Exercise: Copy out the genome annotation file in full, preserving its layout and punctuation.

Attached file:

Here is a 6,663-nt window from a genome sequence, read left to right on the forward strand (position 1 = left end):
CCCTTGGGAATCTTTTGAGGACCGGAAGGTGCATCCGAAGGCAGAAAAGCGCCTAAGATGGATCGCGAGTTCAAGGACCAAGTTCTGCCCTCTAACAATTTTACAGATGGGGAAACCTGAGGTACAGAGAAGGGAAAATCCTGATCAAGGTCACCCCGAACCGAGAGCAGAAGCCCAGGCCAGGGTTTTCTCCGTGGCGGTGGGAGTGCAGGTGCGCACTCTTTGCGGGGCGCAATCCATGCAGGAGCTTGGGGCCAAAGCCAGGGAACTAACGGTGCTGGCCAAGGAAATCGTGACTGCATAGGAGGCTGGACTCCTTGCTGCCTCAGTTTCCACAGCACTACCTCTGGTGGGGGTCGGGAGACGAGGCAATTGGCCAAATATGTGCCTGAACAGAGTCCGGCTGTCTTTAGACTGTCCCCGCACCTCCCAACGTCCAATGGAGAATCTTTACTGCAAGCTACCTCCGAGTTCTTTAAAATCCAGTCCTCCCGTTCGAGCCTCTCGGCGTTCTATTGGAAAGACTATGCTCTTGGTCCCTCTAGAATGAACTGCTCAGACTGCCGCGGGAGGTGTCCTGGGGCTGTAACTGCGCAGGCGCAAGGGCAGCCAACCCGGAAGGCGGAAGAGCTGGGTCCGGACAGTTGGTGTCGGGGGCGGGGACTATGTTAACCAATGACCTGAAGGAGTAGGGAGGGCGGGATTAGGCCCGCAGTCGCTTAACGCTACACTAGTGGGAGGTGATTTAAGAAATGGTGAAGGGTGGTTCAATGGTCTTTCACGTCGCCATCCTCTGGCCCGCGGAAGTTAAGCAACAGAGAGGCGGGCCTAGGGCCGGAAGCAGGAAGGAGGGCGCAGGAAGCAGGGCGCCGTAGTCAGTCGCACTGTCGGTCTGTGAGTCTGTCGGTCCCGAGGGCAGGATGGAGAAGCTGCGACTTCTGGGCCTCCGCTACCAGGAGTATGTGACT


Here is a 6,663-nt window from a genome sequence, read left to right on the forward strand (position 1 = left end):
CCCTTGGGAATCTTTTGAGGACCGGAAGGTGCATCCGAAGGCAGAAAAGCGCCTAAGATGGATCGCGAGTTCAAGGACCAAGTTCTGCCCTCTAACAATTTTACAGATGGGGAAACCTGAGGTACAGAGAAGGGAAAATCCTGATCAAGGTCACCCCGAACCGAGAGCAGAAGCCCAGGCCAGGGTTTTCTCCGTGGCGGTGGGAGTGCAGGTGCGCACTCTTTGCGGGGCGCAATCCATGCAGGAGCTTGGGGCCAAAGCCAGGGAACTAACGGTGCTGGCCAAGGAAATCGTGACTGCATAGGAGGCTGGACTCCTTGCTGCCTCAGTTTCCACAGCACTACCTCTGGTGGGGGTCGGGAGACGAGGCAATTGGCCAAATATGTGCCTGAACAGAGTCCGGCTGTCTTTAGACTGTCCCCGCACCTCCCAACGTCCAATGGAGAATCTTTACTGCAAGCTACCTCCGAGTTCTTTAAAATCCAGTCCTCCCGTTCGAGCCTCTCGGCGTTCTATTGGAAAGACTATGCTCTTGGTCCCTCTAGAATGAACTGCTCAGACTGCCGCGGGAGGTGTCCTGGGGCTGTAACTGCGCAGGCGCAAGGGCAGCCAACCCGGAAGGCGGAAGAGCTGGGTCCGGACAGTTGGTGTCGGGGGCGGGGACTATGTTAACCAATGACCTGAAGGAGTAGGGAGGGCGGGATTAGGCCCGCAGTCGCTTAACGCTACACTAGTGGGAGGTGATTTAAGAAATGGTGAAGGGTGGTTCAATGGTCTTTCACGTCGCCATCCTCTGGCCCGCGGAAGTTAAGCAACAGAGAGGCGGGCCTAGGGCCGGAAGCAGGAAGGAGGGCGCAGGAAGCAGGGCGCCGTAGTCAGTCGCACTGTCGGTCTGTGAGTCTGTCGGTCCCGAGGGCAGGATGGAGAAGCTGCGACTTCTGGGCCTCCGCTACCAGGAGTATGTGACT